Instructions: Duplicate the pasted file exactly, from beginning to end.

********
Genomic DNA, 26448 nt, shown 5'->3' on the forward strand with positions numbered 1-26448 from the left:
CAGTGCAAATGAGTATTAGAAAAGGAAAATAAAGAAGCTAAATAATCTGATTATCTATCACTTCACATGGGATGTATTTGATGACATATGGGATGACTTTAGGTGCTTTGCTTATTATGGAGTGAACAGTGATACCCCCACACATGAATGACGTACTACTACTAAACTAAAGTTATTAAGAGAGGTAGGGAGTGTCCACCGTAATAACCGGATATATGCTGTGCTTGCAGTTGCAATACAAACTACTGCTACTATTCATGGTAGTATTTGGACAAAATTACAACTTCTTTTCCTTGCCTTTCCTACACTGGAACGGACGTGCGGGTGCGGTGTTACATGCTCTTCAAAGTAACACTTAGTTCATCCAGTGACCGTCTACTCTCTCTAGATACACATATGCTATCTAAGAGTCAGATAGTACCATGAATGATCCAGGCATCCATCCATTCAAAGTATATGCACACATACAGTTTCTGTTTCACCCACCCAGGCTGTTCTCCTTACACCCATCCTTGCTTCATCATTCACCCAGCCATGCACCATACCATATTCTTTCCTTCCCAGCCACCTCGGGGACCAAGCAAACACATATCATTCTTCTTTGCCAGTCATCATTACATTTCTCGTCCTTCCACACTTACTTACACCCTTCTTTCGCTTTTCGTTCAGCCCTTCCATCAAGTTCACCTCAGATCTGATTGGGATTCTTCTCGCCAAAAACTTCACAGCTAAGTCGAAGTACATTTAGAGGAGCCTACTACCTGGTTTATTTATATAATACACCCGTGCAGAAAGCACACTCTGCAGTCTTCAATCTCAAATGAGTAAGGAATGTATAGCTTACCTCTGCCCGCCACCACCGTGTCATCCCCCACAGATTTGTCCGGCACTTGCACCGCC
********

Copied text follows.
Genomic DNA, 26448 nt, shown 5'->3' on the forward strand with positions numbered 1-26448 from the left:
CAGTGCAAATGAGTATTAGAAAAGGAAAATAAAGAAGCTAAATAATCTGATTATCTATCACTTCACATGGGATGTATTTGATGACATATGGGATGACTTTAGGTGCTTTGCTTATTATGGAGTGAACAGTGATACCCCCACACATGAATGACGTACTACTACTAAACTAAAGTTATTAAGAGAGGTAGGGAGTGTCCACCGTAATAACCGGATATATGCTGTGCTTGCAGTTGCAATACAAACTACTGCTACTATTCATGGTAGTATTTGGACAAAATTACAACTTCTTTTCCTTGCCTTTCCTACACTGGAACGGACGTGCGGGTGCGGTGTTACATGCTCTTCAAAGTAACACTTAGTTCATCCAGTGACCGTCTACTCTCTCTAGATACACATATGCTATCTAAGAGTCAGATAGTACCATGAATGATCCAGGCATCCATCCATTCAAAGTATATGCACACATACAGTTTCTGTTTCACCCACCCAGGCTGTTCTCCTTACACCCATCCTTGCTTCATCATTCACCCAGCCATGCACCATACCATATTCTTTCCTTCCCAGCCACCTCGGGGACCAAGCAAACACATATCATTCTTCTTTGCCAGTCATCATTACATTTCTCGTCCTTCCACACTTACTTACACCCTTCTTTCGCTTTTCGTTCAGCCCTTCCATCAAGTTCACCTCAGATCTGATTGGGATTCTTCTCGCCAAAAACTTCACAGCTAAGTCGAAGTACATTTAGAGGAGCCTACTACCTGGTTTATTTATATAATACACCCGTGCAGAAAGCACACTCTGCAGTCTTCAATCTCAAATGAGTAAGGAATGTATAGCTTACCTCTGCCCGCCACCACCGTGTCATCCCCCACAGATTTGTCCGGCACTTGCACCGCC